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Can I use a foreign vaccination certificate to access France's health passport?

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Can I use a foreign vaccination certificate to access France's health passport?
France's health passport TousAntiCovid. Photo: Damien Meyer/AFP

With France setting up its digital health passport, those who get vaccinated here can scan the QR code on their vaccine certificate straight into the passport app - but what about those vaccinated in other countries?


France has already set up its own domestic health passport, it's on the country's TousAntiCovid app and you can scan in either a vaccination certificate or a recent test result to create a QR code that operates as a passport.

You can find full find full details on how this works, how to get a certificate and how to scan the codes HERE.


It's important to point out, though, that at present you can't actually use the pass for anything and if you're travelling internationally you have to follow the rules on testing and quarantine even if you are fully vaccinated.

From June 9th larger events like concerts will restart in France, and the health passport can be used to gain access to them, while for international travel the health passport is expected to be rolled out in June, with no definite start date yet.

But what happens if you were vaccinated outside France and therefore don't have the certificate with the QR codes to scan?


Here it is likely to depend on where you were vaccinated.


If you were vaccinated in an EU/Schengen zone country this will hopefully be relatively straightforward.

The EU is finalising details of its 'digital green pass' - while we don't know exactly how this will work as yet, the principle is that each EU/Schengen zone country develops its own domestic app like TousAntiCovid (which most countries already have) and these can all be used to produce a QR code that can be scanned at any border within the Bloc.

As with the French app, the EU's will accept either a vaccination certificate or a recent negative test, or proof of having recently recovered from Covid.

The advantage of having a QR code is that it eliminates the problems of vaccination/test certificates being in different languages.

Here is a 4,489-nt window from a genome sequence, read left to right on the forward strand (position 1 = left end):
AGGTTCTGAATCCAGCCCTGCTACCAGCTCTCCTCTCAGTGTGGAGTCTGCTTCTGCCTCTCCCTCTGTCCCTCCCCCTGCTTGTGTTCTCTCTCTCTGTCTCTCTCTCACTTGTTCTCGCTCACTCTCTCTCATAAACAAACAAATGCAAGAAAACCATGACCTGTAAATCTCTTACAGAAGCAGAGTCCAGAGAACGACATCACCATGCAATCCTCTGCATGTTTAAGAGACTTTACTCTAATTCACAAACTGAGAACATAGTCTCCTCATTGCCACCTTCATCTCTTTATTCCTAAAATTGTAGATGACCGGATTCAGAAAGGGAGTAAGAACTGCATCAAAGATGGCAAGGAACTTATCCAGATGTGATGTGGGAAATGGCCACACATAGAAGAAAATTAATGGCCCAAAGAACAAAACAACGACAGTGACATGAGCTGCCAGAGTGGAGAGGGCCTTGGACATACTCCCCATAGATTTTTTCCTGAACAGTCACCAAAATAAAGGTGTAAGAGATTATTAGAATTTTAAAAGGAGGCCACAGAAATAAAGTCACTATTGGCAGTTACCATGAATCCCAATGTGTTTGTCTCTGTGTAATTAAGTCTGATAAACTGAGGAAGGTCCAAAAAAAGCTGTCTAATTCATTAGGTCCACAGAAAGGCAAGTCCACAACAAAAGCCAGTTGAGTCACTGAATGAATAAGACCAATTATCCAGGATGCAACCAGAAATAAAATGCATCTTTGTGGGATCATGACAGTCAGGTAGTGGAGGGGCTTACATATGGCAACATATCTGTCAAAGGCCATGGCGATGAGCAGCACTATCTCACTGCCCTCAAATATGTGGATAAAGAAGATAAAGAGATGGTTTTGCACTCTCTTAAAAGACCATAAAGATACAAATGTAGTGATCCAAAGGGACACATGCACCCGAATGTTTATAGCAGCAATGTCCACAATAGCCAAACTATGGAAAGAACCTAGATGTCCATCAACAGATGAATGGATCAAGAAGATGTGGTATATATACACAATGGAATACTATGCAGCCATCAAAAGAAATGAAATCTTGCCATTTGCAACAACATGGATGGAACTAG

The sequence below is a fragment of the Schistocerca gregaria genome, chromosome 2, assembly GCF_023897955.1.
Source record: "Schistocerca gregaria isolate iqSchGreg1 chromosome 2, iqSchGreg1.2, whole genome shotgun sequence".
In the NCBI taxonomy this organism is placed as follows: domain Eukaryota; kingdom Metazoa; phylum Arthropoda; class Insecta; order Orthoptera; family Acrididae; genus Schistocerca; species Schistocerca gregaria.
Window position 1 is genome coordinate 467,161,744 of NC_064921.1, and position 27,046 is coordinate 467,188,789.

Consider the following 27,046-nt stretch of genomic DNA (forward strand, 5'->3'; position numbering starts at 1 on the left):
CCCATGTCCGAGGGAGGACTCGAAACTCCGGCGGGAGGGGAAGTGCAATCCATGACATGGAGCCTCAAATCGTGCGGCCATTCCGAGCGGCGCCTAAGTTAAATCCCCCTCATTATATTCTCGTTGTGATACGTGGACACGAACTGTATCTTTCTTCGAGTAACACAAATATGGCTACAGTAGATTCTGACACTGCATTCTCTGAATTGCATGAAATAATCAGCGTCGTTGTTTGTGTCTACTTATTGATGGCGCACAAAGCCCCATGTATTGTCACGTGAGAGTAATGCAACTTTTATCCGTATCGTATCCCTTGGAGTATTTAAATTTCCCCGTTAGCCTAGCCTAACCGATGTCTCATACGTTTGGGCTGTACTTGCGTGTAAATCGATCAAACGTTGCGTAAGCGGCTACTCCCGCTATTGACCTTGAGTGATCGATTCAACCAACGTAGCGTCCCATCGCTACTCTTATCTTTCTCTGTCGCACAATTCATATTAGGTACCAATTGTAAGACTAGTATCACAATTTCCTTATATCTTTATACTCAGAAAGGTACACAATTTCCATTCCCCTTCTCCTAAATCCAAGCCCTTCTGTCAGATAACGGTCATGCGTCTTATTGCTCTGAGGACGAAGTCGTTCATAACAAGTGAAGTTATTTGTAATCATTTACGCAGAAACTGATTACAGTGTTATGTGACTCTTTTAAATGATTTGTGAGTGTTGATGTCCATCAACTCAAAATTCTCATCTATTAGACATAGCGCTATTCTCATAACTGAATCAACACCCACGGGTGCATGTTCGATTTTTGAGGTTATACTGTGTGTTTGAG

France's Europe minister Clément Beaune told radio station Europe 1: “You will have the same code to go from Paris to Athens, from Berlin to Madrid.

“It will be recognised by the security and health authorities of different European countries. We are working on European coordination on a reopening of borders this summer to allow the safe resumption of the movement of people between European Union countries.”

The pass is expected to come into use in June.

Non EU

If you were vaccinated in a non-EU country such as the UK, USA, Australia or Canada things might be a little more complicated as there are extra logistical problems.

The first is that the EU pass will only accept vaccine certificates from people who have received a dose of a vaccine licensed for use within the EU - at present these are Pfizer BioNTech, Moderna, AstraZeneca and Johnson & Johnson (known as Janssen in some EU countries).

The second is that the EU and the non-EU country need to agree to recognise each other's vaccination/test certificates.

The EU has already said it has opened talks with the USA, while the British press report that Thursday's EU meeting will also discuss mutual recognition of UK/EU health passports (which will obviously be fine as UK/EU talks always go really well and never drag on for years with one party threatening war).

Then there's the technical aspect - making sure all certificates can be scanned and the various apps 'talk' to each other correctly. Not all non-EU countries issue certificates with QR codes, although the UK has begun making vaccination certificates available via the NHS app.

For people who don't have a scannable code on their certificate - or don't have a smartphone - there will be the option to present paper certificates at the border.

This needs to be a proper vaccination certificate - that is, one that has your name and date of birth, dates when both doses were administered, as well as the name and batch number of the vaccine.

It should be issued by an official health authority in charge of vaccinations in a given country.

We're not totally sure of the logistics around this at present, but as paper certificates will need to be examined by a person - not scanned into a machine - it could be that getting through border control with a paper certificate will be a more time-consuming process.

People who are resident in France but had vaccinations abroad will have to follow the same procedures as tourists or visitors from that country in terms of their health passport.

For the latest on travel rules in and out of France, head to our Travelling to France section.


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Anonymous 2021/05/19 10:33
thelocal might want to take an interest in the fact that three days after the legal restrictions on travel to France were lifted The Shuttle is still asking (requiring) travellers from Folkestone not only to certify in writing that they comply with the French Rules (as you would expect) but also that they have “good reasons” to travel, defined by reference to the UK law which has just been repealed. Now that the law has been repealed it is none of Eurotunnel’s business why I might want to go to France and since they have no legal obligation or basis to collect it they are breaking the Data Protection laws of the UK in collecting and storing it : I am not having any joy in getting Eurotunnel to change their illegal form, so you might want to ask them?

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